Mr.Pughe's address in the morning was based on the words, "Feed My lambs." He spoke of the beautiful figure which Christ used to describe the children, "My lambs," and pointed out that the essential qualification for a teacher was love to God, as shown by Christ's question to Peter, "Lovest thou Me?" In speaking to the parents Mr.Pughe said it was of the utmost importance that they should take a deep interest in the training of their children. The responsibility of the parents was very great, and the home influence would have an effect not only upon their own children but upon future generations.

In the evening Mr.Pughe spoke on the words, "We took sweet counsel together, and walked into the house of God in company," Psalm iv.14.

A service for young people was held in the afternoon, when Mr.Pughe distributed Bibles to the elder scholars and gave some personal reminiscences of his boyhood, speaking particularly of the good influence exerted upon him by the superintendent of the Sunday school.

The collections during the day amounted to £19.

The annual treat was held on Monday. Tea was served in the school-room to about 440 scholars. Afterwards about 200 adults partook of tea. The usual games and sports were held in Mr.Geo.Denton's field off Queen-street, and, besides the children, there was a large gathering of spectators. The Mission Band played an excellent selection of music.  The games were entered into with great heartiness, and the presence of Mr.Pughe in the field was greatly appreciated by the youngsters.

Rushden Echo, 5th July 1918, transcribed by Kay Collins

Veterans—Long-service certificates were presented, at the close of the evening service at the Park-road Wesleyan Church on Sunday last, to the following veteran Sunday school workers Mr. John Dickens, 30 years; Mr. Abraham Gadsby, 29 years; Mr. George Streeton, 29 years; Mr. Geo. Mitchell, 26 years. The Rev. H. Shaw made the presentations, and referred to the length of service of the recipients of the certificates and of the value of Sunday school work, expressing the hope that the four gentlemen would long be spared to continue their labours. Mr. Gadsby acknowledged the presentation on behalf of the recipients, and said that, if anything, Sunday school work was more interesting to him now than at any other period in his history.

Rushden Echo & Argus, 25th June 1920, transcribed by Kay Collins

Teachers’ OutingRushden Park-road Wesleyan Sunday School teachers held their quarterly social on Sunday in the form of a picnic at Bozeat. Upwards of 80 members and friends journeyed by motor char-a-banc and bicycles. The party were entertained at the Grange by Mr. and Mrs. F. Skeeles, who kindly provided tea on the lawn. Tables and crockery were lent by Bozeat Independent Wesleyan friends. A vote of thanks to the host and hostess was accorded on the motion of Mr. A. Gadsby (senior superintendent), seconded by Mr. J. Dickens and supported by the Rev. C. Evans, F.R.A.S. An enjoyable evening was spent at games, competitions, etc. A cricket match, ladies v gentlemen was played and many amusing races were run. The company returned home at 9p.m.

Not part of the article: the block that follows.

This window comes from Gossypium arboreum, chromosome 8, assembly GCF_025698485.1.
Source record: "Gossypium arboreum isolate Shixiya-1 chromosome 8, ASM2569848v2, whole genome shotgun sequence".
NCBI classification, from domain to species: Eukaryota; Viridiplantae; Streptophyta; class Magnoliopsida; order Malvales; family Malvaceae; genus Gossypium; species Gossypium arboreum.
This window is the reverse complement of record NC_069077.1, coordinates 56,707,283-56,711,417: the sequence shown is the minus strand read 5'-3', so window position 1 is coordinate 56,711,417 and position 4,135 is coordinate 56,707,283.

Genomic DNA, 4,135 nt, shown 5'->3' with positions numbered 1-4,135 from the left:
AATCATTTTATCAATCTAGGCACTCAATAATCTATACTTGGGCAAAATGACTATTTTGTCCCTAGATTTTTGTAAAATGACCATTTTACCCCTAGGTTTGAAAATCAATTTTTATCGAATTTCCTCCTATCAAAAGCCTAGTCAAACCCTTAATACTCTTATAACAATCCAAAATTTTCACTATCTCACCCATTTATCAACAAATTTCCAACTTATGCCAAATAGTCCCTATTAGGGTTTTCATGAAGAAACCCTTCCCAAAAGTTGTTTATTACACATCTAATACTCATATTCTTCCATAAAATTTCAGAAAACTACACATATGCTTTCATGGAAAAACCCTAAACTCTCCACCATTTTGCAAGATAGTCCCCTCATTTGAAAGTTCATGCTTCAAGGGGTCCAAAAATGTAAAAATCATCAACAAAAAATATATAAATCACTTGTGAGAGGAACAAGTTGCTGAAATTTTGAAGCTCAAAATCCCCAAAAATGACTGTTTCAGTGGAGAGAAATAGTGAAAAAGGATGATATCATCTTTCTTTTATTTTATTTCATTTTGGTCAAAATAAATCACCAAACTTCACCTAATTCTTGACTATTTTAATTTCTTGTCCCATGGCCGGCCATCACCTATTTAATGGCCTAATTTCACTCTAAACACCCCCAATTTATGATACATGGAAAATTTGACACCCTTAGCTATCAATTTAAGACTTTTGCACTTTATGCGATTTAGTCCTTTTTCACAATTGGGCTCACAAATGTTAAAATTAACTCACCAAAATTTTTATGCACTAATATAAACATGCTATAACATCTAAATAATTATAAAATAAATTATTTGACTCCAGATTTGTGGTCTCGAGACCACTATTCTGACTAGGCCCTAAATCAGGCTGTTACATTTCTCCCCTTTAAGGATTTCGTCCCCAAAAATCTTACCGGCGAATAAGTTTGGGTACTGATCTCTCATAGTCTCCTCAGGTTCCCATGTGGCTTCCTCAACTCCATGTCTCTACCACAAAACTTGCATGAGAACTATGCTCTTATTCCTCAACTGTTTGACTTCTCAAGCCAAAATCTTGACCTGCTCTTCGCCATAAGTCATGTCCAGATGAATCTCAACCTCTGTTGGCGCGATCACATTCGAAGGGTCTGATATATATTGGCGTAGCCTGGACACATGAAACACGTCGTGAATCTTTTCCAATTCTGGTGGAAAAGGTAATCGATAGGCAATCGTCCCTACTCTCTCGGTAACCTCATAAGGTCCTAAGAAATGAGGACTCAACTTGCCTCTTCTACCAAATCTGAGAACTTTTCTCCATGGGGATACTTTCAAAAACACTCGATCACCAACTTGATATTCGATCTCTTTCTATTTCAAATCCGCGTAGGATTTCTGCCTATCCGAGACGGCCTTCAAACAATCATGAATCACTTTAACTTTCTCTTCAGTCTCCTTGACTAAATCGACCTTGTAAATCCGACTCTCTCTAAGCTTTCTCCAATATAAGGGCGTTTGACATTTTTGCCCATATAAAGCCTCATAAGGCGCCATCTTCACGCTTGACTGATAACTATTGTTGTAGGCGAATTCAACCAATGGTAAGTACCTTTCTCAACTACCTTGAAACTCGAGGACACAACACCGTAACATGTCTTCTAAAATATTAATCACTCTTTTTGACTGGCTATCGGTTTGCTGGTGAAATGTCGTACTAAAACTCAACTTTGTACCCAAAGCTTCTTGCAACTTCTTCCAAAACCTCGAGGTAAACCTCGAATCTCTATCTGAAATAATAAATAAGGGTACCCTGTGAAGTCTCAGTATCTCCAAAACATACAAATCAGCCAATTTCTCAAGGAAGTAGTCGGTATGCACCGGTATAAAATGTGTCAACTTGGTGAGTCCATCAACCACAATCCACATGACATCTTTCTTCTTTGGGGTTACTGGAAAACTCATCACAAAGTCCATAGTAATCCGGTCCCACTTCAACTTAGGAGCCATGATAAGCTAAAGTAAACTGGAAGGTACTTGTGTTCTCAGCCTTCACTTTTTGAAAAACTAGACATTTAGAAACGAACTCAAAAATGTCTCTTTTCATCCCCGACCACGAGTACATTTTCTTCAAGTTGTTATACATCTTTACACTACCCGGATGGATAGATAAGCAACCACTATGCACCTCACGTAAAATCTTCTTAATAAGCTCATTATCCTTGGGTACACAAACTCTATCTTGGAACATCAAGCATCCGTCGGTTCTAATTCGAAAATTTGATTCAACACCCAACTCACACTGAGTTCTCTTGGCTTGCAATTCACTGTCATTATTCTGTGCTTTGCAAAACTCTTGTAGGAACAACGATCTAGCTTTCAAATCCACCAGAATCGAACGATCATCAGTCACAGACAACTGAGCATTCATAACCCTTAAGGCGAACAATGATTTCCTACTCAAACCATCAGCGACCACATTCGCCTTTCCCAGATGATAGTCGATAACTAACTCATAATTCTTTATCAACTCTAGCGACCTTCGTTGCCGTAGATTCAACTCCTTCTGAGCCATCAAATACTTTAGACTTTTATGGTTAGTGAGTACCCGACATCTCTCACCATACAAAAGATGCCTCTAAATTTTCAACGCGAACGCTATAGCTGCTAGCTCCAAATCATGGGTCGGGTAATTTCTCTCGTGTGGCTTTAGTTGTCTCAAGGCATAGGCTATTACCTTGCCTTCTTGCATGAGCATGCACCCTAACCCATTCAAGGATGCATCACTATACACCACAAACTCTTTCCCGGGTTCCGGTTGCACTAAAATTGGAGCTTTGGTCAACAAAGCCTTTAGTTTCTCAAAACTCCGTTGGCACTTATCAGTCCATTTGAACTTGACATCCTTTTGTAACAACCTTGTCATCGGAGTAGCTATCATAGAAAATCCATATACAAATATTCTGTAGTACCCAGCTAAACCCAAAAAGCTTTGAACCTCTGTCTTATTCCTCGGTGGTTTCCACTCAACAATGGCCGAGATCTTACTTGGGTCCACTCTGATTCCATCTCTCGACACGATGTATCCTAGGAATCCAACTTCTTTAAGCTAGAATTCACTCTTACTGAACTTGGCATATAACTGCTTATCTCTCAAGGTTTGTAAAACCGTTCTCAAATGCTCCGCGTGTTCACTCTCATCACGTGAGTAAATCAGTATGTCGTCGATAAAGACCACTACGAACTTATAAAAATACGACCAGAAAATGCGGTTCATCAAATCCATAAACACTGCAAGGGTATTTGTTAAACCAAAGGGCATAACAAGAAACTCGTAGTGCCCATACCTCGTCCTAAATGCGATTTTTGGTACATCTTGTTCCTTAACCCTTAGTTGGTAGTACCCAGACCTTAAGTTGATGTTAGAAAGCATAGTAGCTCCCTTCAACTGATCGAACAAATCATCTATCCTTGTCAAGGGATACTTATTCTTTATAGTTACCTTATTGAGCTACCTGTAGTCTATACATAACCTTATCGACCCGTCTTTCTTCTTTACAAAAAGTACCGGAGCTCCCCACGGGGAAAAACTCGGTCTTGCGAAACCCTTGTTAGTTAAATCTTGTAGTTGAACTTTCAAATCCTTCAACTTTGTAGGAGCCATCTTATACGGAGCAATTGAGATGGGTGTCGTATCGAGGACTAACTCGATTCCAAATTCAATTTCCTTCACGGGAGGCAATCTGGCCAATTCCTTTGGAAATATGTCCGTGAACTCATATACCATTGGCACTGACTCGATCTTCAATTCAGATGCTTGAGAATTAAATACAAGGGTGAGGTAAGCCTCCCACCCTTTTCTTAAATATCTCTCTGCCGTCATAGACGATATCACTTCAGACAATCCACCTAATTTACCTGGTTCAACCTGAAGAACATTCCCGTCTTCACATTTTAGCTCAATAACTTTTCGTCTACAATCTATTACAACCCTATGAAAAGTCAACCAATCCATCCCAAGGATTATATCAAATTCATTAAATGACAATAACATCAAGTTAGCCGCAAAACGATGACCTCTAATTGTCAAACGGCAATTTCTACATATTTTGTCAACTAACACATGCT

Rushden Echo, 3rd April 1925, transcribed by Kay Collins

Successes—Ten candidates belonging to the Park-road Wesleyan Sunday School entered for the Bedford and Northampton District Wesleyan Sunday School Scripture examination, and all passed. In the First Division all had first class certificates, viz.: Ernest Edwards, 86 marks; Violet King, 82; Connie Houghton, 79; Reginald Noble, 76; Jean Wilmott, 75. In Division 2 two had first class and two had second class certificates, viz.: Freda Chambers 92 (special prize), Bessie Byford 75 (both first class), Edward Alderman 55, Ethel Smith 50 (both second class). In Division3 Marjorie Nichols, with 60 marks, gained the second class certificate. The children were all prepared by the teachers in the junior department.

The Rushden Echo July 6th 1928, transcribed by Susan Manton

A Garden Party was held in “The Laurels” Wellingborough Road, the residence of Alderman and Mrs. C.W. Horrell, on Saturday afternoon in connection with the Sunday School Anniversary of the Park Road Wesleyan Church. Unsettled weather interfered with the attendance, but there were long bright intervals and the whole programme was gone through. The tea was arranged by Mesdames S.E. Lawman, C.S. Wooding, J. Perkins, A.E. Bates, J. Dickens, E. miller, G. Parker and J. Nix. Miss F. Buttling’s pupils of the Intermediate School gave a most attractive display of Morris Dancing and Mr. J. Nix conducted community singing, the Aristo Band supplying the music. Other attractions included clock-golf, tennis and novelty games and competitions organised by Miss A.O. Capon and the junior department. The secretary for the general arrangements was Mr. S.E. Lawman.